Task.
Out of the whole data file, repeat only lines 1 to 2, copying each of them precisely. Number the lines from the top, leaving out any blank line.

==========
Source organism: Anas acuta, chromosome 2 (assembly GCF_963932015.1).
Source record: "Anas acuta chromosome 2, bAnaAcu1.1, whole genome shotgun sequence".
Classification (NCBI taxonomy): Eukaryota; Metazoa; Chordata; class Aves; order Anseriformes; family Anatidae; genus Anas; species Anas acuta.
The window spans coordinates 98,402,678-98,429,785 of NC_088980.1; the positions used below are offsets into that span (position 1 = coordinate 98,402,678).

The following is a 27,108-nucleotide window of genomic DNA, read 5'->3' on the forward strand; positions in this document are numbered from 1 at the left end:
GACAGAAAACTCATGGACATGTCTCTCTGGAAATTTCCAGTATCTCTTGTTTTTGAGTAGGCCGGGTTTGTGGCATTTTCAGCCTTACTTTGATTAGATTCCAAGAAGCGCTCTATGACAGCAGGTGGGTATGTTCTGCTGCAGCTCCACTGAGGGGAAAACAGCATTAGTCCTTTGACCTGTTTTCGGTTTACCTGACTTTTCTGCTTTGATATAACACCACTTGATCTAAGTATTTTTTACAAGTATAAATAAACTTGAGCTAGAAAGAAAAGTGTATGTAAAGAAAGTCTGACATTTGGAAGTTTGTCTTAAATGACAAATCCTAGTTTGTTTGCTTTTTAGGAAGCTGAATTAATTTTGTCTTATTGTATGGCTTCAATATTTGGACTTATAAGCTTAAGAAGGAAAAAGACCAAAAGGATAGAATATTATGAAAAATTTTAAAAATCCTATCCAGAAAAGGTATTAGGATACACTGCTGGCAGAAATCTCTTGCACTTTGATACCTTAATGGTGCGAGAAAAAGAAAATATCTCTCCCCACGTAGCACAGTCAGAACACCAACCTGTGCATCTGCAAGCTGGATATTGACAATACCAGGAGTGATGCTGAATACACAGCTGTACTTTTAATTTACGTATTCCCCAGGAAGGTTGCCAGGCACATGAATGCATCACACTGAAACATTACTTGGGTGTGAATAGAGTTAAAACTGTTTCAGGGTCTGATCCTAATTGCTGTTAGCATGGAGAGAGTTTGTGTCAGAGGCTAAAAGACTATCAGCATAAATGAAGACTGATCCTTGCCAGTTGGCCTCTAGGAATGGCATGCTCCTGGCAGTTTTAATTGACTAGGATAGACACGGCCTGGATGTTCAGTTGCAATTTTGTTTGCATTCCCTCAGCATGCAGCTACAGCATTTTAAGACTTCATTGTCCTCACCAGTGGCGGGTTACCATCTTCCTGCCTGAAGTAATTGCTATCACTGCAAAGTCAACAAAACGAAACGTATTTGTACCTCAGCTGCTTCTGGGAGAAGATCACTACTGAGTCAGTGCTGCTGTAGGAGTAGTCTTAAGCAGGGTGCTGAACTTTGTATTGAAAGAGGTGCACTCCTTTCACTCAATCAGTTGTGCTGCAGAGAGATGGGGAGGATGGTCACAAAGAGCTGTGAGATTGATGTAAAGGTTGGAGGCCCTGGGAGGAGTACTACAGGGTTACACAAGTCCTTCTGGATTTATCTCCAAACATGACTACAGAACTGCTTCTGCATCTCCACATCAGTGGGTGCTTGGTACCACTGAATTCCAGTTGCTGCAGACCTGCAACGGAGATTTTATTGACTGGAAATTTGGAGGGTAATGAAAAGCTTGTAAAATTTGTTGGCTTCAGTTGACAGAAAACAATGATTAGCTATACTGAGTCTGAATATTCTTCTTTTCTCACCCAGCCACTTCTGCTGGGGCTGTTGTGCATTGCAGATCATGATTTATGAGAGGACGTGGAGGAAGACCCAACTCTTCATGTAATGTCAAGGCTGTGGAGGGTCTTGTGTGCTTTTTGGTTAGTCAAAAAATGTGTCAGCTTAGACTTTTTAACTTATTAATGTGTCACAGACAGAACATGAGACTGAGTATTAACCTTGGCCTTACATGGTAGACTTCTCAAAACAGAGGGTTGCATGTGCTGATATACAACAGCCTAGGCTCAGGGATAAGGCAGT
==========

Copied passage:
Source organism: Anas acuta, chromosome 2 (assembly GCF_963932015.1).
Source record: "Anas acuta chromosome 2, bAnaAcu1.1, whole genome shotgun sequence".